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Barbara Hendricks Joins IP Community in Inauguration of New WIPO Building

28-Sep-2011 | Source : | Visits : 9172
GENEVA - Barbara Hendricks, one of the world’s leading opera singers and a best-selling recording artist, joined the World Intellectual Property Organization (WIPO) Director General Francis Gurry, high-level members of the Geneva and Swiss government, and the international intellectual property (IP) community in inaugurating the new WIPO administration building. A press release by WIPO stated that the new building, which looks onto Geneva’s Place des Nations, is the work of award-winning Behnisch Architekten of Stuttgart, Germany. 

Accompanied by internationally renowned pianist Love Derwinger, Hendricks performed Manuel de Falla’s “Siete Canciones Populares Españolas” in the presence of some 900 guests including President of the State of Geneva Mark Muller, Geneva Mayor Pierre Maudet, lead architect Stefan Behnisch, as well as delegates attending the annual governing bodies of the Organization (meeting from September 26 to October 5, 2011), ambassadors and members of the Geneva diplomatic community. 

“This is a special occasion in the history of our Organization and we are honored that it is distinguished by the presence of such an inspirational representative of the international artistic community, and one, moreover, who has demonstrated a tireless, life-long commitment to promoting development through the arts – a cause in which we share,” said Gurry. He paid tribute to Mrs. Hendricks’ work in support of refugees through the cultural foundation, Foundation Etoile d’Azur (Help with Art), and as an Honorary Ambassador for Life of the United Nations High Commission for Refugees (UNHCR). 

Following her musical performance, Mrs. Hendricks said it is an honor for her, as a representative of the artistic community, “to be here to help you inaugurate your new building with music because you are here to help us the artists, the creators, the scientists. Because without our rights, without the possibility to continue, there will be no more arts, there will be no more creativity, there will be no more civilization.”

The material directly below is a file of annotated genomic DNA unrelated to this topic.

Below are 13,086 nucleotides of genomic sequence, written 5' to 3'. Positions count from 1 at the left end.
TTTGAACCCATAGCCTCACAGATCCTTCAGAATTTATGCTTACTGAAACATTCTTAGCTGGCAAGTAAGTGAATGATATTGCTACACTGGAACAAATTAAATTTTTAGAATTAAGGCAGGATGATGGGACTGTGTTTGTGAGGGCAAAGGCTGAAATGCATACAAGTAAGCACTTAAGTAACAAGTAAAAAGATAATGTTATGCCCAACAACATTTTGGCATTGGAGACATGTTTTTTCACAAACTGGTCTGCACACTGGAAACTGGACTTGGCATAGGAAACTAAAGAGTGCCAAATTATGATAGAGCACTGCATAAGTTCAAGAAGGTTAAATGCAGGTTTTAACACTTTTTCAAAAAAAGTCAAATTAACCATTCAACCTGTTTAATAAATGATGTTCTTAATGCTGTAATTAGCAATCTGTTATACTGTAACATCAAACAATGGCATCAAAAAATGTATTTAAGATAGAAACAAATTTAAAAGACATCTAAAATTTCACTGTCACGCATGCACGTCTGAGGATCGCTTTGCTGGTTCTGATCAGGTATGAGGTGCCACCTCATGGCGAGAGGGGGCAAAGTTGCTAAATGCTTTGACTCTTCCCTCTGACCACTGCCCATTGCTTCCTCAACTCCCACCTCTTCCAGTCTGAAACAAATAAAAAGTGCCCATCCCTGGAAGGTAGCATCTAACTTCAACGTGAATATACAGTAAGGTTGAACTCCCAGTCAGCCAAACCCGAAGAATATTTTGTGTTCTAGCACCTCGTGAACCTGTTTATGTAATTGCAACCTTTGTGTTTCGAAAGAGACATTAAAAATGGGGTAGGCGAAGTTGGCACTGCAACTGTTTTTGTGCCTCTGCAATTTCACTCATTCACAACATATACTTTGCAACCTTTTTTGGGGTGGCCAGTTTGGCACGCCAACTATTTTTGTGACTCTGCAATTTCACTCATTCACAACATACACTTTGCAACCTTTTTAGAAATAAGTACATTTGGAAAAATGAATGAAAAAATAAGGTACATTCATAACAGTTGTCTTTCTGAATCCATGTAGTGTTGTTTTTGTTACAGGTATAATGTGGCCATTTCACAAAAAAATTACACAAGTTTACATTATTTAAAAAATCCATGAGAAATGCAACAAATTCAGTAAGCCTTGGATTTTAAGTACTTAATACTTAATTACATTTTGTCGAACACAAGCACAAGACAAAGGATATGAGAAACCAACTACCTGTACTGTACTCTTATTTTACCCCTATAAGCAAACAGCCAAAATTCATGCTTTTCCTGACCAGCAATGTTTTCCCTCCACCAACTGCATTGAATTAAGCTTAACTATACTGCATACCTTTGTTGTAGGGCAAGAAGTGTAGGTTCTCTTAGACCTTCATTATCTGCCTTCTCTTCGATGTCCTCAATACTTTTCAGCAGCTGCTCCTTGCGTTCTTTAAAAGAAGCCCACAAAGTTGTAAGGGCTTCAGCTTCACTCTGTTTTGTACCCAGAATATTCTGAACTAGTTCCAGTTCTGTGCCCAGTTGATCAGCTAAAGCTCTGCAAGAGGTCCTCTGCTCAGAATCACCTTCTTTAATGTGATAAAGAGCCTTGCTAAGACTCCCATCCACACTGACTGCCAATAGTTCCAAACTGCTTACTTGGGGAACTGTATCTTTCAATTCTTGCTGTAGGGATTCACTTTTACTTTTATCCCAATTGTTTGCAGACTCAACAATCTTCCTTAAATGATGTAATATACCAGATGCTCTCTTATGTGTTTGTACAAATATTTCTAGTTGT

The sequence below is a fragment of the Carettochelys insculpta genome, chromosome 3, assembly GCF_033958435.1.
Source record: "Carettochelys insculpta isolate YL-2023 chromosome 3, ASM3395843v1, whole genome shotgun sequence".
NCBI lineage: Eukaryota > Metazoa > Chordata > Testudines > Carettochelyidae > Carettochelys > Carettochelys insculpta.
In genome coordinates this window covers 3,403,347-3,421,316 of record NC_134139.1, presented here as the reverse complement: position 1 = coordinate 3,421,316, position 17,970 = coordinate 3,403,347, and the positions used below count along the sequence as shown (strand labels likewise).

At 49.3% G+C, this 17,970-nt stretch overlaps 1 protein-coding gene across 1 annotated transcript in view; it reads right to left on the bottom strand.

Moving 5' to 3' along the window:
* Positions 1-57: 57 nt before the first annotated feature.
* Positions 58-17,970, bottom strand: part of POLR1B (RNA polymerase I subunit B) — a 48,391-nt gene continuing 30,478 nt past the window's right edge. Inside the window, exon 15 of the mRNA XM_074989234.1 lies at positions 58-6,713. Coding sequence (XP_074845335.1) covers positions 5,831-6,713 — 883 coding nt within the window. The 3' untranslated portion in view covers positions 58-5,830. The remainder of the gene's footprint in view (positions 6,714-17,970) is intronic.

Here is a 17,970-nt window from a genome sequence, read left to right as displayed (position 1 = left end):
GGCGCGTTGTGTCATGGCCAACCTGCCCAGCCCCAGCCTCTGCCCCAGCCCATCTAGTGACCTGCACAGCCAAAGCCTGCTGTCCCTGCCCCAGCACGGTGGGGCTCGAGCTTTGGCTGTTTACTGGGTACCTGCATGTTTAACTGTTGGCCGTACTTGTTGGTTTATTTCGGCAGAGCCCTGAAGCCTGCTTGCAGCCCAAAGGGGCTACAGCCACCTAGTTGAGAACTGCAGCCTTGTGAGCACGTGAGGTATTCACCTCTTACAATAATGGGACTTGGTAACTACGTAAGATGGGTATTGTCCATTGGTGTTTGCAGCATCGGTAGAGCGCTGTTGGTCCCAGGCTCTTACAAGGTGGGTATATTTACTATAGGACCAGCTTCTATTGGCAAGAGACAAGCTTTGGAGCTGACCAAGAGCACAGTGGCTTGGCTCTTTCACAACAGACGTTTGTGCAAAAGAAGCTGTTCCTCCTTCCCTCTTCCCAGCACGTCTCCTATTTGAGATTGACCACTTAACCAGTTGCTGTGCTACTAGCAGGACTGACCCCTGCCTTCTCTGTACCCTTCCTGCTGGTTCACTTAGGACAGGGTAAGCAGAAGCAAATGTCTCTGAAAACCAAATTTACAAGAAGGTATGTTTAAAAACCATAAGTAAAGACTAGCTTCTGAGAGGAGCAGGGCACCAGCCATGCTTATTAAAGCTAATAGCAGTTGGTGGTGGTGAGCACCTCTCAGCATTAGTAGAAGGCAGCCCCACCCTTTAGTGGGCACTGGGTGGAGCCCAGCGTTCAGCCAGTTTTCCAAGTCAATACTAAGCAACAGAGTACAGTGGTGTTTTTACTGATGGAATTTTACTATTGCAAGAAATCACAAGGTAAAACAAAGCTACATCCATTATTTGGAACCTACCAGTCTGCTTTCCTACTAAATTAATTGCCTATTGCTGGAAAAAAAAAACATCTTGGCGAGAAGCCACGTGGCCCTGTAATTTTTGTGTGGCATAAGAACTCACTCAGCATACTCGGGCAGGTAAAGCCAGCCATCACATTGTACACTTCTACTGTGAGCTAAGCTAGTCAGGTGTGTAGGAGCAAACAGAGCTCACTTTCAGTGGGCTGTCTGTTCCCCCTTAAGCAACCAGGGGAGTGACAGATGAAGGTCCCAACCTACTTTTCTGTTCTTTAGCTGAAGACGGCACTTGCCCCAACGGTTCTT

In describing the new building, Gurry said it represents everything that an administration should aspire to being: “transparent and open.” Transparency, openness and movement are the defining characteristics of the new building, starting with the wave of color that flows around the façade in eleven shades of blue, through the three glass-roofed atria that are at the heart of the construction, and along the corridors and staircases encircling the atria that channel the movement of people. Gurry also thanked all involved in the construction project. 

Behnisch, whose design was chosen from among 800 entries in an international architectural competition in 2000, underlined WIPO’s fundamental mission of promoting creativity and innovation through intellectual property. Linking this mission to the new construction, he said “I hope that it will be considered a piece of architecture . . . and something hopefully worthy of the Organization that protects intellectual property.” 

Speaking on behalf of the host city, Muller said Geneva is committed to ensuring an environment in which international organizations can continue to expand and flourish. He said it was particularly important that WIPO is based in Geneva, considering the Organization’s mandate to promote innovation and creativity. He said Geneva was home to many innovation-based companies and organizations. 

The new building consists of five floors of offices with some 500 work places, four underground levels, and a 300-seat cafeteria. Construction work began in April 2008 and was completed at the end of 2010. Staff moves into the new building were completed in the summer of 2011.

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